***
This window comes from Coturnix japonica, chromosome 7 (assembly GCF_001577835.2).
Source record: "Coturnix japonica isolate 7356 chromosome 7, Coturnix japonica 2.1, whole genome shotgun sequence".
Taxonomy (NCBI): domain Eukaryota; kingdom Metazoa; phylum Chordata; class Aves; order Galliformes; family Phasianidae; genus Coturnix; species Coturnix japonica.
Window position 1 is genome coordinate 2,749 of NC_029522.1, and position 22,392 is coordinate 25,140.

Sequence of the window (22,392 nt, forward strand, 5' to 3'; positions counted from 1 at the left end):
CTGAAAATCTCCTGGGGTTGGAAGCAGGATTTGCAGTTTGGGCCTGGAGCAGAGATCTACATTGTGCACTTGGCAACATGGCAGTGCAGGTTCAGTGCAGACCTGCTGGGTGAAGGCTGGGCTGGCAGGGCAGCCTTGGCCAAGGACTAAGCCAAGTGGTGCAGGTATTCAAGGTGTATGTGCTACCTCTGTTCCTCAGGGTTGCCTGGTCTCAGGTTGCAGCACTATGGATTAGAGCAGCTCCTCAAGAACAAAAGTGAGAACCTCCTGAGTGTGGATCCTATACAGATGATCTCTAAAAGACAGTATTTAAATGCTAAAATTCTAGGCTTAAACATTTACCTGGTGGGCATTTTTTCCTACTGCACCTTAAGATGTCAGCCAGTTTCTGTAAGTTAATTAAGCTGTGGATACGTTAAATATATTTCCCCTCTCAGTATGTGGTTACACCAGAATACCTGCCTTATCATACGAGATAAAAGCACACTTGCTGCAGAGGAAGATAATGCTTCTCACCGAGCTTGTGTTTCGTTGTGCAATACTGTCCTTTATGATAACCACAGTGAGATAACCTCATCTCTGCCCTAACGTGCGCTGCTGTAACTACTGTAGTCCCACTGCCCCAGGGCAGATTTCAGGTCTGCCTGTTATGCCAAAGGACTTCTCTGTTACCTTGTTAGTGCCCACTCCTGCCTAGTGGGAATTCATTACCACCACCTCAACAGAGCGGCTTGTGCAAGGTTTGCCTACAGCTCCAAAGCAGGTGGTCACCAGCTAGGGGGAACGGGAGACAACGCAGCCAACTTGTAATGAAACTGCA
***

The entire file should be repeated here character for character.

This window comes from Coturnix japonica, chromosome 7 (assembly GCF_001577835.2).
Source record: "Coturnix japonica isolate 7356 chromosome 7, Coturnix japonica 2.1, whole genome shotgun sequence".
Taxonomy (NCBI): domain Eukaryota; kingdom Metazoa; phylum Chordata; class Aves; order Galliformes; family Phasianidae; genus Coturnix; species Coturnix japonica.
Window position 1 is genome coordinate 2,749 of NC_029522.1, and position 22,392 is coordinate 25,140.

Sequence of the window (22,392 nt, forward strand, 5' to 3'; positions counted from 1 at the left end):
CTGAAAATCTCCTGGGGTTGGAAGCAGGATTTGCAGTTTGGGCCTGGAGCAGAGATCTACATTGTGCACTTGGCAACATGGCAGTGCAGGTTCAGTGCAGACCTGCTGGGTGAAGGCTGGGCTGGCAGGGCAGCCTTGGCCAAGGACTAAGCCAAGTGGTGCAGGTATTCAAGGTGTATGTGCTACCTCTGTTCCTCAGGGTTGCCTGGTCTCAGGTTGCAGCACTATGGATTAGAGCAGCTCCTCAAGAACAAAAGTGAGAACCTCCTGAGTGTGGATCCTATACAGATGATCTCTAAAAGACAGTATTTAAATGCTAAAATTCTAGGCTTAAACATTTACCTGGTGGGCATTTTTTCCTACTGCACCTTAAGATGTCAGCCAGTTTCTGTAAGTTAATTAAGCTGTGGATACGTTAAATATATTTCCCCTCTCAGTATGTGGTTACACCAGAATACCTGCCTTATCATACGAGATAAAAGCACACTTGCTGCAGAGGAAGATAATGCTTCTCACCGAGCTTGTGTTTCGTTGTGCAATACTGTCCTTTATGATAACCACAGTGAGATAACCTCATCTCTGCCCTAACGTGCGCTGCTGTAACTACTGTAGTCCCACTGCCCCAGGGCAGATTTCAGGTCTGCCTGTTATGCCAAAGGACTTCTCTGTTACCTTGTTAGTGCCCACTCCTGCCTAGTGGGAATTCATTACCACCACCTCAACAGAGCGGCTTGTGCAAGGTTTGCCTACAGCTCCAAAGCAGGTGGTCACCAGCTAGGGGGAACGGGAGACAACGCAGCCAACTTGTAATGAAACTGCA